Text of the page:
Under the reign of Johnson, the United States tried to end the war, but they wanted to do this in a limited war. Also, the United States wanted to leave Vietnam without loss of face. But to end a war, there has to be a war. In 1964, the Tonkin Incident took place. Apparently three North Vietnamese torpedo boats attacked an American destroyer, while it was on an intelligence mission. The second, never proven attack led to a full on war against Vietnam. This war was possible because of the Tokin Resolution which gave Johnson absolute power to undertake military operations in foreign territory. In 1965, he had sent the first sixty thousand US troops to Vietnam. At the end of his terms, in 1968, this number had expanded to over five hundred thousand people. During the beginning of the war, there was not a real president or leader present in South Vietnam. There were just military leaders who led a series of coupes. In 1965, Nguyen Van Thieu broke this series of coups and became head of state. He would rule until the end of South Vietnam in 1975.
Johnson accepted Flaming Dart, a military operation that allowed the United States to bomb areas of North Vietnam. At the end of Flaming Dart, Operation Rolling Thunder was a follow-up operation. This operation meant that the United States continued the bombings on North Vietnam for 44 more months. These bombings were still going in 1968, when North Vietnam launched the Tet-Offensive (Tet is the Chinese New Year). Westmoreland was the commander in charge of the United States Army in Vietnam throughout the greater part of the Vietnam War. After Vietnam he became Chief of Staff from 1968 until 1972. Westmoreland asked for more soldiers, during the Tet-offensive, in order to defend Vietnam. The United States Secretary of Defense declined to supply Westmoreland with any more soldiers to prevent the war from further escalation. Later that year, the political leaders of the United States recommended president Johnson the same thing, to not further expand the war. Johnson felt that he had failed his quest to quickly end the war and did not run for a second period as president.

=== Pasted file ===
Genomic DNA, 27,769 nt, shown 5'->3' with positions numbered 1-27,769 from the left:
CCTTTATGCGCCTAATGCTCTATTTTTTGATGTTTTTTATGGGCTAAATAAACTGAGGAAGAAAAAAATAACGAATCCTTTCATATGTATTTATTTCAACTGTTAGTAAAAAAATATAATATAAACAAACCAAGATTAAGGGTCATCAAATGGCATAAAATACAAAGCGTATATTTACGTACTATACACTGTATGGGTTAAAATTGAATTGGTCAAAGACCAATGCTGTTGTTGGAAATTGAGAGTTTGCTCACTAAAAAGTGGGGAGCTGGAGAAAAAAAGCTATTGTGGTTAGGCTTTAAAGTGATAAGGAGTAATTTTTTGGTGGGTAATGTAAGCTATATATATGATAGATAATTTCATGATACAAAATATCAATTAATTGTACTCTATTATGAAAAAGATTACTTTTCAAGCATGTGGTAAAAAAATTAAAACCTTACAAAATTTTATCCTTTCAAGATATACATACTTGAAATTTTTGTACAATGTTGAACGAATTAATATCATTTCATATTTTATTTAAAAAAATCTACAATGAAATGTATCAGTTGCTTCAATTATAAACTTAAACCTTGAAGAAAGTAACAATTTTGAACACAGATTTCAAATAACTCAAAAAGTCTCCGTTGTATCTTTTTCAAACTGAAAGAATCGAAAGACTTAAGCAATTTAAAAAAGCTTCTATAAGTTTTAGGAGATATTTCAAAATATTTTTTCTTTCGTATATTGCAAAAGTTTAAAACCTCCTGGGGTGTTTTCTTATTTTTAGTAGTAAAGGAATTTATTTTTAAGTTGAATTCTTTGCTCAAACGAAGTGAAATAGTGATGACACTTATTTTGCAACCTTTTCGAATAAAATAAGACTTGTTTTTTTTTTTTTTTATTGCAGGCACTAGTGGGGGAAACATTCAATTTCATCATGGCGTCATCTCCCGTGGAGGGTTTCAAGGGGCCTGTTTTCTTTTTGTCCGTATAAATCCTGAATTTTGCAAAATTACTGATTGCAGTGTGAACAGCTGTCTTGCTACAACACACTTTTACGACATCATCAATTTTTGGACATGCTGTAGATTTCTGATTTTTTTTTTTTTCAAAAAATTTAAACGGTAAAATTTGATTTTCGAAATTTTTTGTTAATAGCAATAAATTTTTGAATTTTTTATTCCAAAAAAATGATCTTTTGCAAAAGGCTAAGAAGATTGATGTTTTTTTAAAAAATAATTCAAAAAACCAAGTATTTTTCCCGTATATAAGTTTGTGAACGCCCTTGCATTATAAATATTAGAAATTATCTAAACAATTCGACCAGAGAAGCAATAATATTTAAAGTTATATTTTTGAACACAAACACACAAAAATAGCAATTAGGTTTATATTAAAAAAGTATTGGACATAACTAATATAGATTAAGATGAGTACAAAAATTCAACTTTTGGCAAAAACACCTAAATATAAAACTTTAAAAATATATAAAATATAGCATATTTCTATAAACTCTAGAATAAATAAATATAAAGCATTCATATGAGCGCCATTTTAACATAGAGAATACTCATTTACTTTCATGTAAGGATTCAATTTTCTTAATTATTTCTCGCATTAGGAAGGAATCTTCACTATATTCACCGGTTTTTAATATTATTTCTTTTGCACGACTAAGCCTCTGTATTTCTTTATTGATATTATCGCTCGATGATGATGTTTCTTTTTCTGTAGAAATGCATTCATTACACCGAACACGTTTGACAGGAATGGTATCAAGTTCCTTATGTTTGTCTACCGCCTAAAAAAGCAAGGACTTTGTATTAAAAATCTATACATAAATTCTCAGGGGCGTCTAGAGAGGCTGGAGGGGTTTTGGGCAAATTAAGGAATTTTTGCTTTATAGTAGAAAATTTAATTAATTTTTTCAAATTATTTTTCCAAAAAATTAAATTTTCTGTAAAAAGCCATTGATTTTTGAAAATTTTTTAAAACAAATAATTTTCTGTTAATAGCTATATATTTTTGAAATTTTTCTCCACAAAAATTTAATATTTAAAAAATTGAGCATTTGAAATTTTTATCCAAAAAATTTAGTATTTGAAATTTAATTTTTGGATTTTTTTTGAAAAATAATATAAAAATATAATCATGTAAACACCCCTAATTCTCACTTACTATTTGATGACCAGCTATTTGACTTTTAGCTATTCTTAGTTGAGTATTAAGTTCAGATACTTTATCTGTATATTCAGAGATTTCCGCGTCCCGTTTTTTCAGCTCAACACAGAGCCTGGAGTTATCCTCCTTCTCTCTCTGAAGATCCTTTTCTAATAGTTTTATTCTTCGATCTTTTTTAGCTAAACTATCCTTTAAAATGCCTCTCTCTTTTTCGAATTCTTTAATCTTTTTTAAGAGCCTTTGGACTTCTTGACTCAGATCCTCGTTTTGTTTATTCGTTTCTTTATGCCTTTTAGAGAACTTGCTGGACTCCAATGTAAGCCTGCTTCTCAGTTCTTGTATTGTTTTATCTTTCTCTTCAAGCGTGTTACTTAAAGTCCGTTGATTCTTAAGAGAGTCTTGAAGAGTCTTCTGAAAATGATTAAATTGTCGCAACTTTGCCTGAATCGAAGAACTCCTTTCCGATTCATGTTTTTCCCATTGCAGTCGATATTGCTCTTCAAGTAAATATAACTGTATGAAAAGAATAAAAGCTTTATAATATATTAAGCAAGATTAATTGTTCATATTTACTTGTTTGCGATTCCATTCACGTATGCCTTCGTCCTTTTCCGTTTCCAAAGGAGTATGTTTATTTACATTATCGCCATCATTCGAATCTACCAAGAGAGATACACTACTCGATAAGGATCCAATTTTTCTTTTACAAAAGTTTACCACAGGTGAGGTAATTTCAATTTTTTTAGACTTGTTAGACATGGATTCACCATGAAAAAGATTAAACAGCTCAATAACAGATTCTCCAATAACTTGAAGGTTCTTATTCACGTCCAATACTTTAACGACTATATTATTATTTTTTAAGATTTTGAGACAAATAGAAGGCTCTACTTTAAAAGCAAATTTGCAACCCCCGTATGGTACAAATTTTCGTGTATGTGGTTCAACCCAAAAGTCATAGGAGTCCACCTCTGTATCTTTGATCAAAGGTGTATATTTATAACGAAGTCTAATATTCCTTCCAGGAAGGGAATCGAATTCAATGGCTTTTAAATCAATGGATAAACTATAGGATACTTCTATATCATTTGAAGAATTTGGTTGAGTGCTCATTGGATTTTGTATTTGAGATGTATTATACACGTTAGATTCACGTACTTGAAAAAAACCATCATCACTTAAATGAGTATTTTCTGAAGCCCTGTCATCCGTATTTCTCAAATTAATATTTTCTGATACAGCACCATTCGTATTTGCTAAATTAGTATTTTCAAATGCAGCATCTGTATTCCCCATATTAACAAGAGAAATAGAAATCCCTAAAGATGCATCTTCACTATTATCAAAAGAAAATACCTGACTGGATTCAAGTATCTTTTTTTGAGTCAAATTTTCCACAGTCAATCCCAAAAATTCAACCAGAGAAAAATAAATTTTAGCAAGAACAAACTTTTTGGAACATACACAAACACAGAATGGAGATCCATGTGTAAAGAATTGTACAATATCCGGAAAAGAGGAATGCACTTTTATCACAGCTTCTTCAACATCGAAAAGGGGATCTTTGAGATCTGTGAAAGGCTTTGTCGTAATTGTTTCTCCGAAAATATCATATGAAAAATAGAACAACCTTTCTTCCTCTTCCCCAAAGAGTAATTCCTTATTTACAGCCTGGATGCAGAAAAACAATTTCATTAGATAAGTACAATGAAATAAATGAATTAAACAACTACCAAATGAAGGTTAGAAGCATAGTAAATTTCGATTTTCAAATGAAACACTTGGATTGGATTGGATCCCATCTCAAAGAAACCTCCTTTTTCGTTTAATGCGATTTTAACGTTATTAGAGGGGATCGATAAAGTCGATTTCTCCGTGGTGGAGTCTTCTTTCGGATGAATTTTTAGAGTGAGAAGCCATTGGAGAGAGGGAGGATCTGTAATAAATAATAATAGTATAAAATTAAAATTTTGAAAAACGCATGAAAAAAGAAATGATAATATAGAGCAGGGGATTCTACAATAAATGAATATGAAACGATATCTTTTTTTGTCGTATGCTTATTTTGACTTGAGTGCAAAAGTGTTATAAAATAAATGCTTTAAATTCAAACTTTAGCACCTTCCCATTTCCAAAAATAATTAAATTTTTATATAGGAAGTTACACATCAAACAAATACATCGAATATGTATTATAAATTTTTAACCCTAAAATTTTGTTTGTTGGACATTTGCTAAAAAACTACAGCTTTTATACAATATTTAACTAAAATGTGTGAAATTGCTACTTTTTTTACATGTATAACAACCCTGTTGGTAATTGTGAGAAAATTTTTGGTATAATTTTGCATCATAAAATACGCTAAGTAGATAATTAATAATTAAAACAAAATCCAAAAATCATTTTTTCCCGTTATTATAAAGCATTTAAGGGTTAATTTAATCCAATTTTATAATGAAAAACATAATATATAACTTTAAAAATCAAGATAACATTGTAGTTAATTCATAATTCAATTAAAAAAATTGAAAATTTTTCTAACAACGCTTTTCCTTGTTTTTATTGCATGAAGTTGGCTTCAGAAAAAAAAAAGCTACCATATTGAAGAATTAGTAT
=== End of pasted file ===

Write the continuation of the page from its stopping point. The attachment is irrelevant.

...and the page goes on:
End of the Vietnam War
The next president in the conflict would be Nixon. Nixon wanted, as did the people of the United States, a Vietnamization of the War. Vietnamization is the withdrawing of US soldiers from Vietnam, this withdrawal had the goal to leave Vietnam to Vietnam, without any American involvement. But most of all, Vietnamization was a fancy word to withdraw American soldiers without explicitly telling the people of the United States that soldiers were going back home, while the war was not over. To end the war he had to cut off the supply of Vietcong soldiers. The North Vietnamese soldiers came to South Vietnam trough the Ho Chi Minh route, which ran from North Vietnam into Cambodia to South Vietnam. Therefore, Nixon bombed the Ho Chi Minh route in secret in March 1969. Not long after that, he started with the first withdrawal of 25,000 soldiers from Vietnam, in December this number had risen 60,000 soldiers.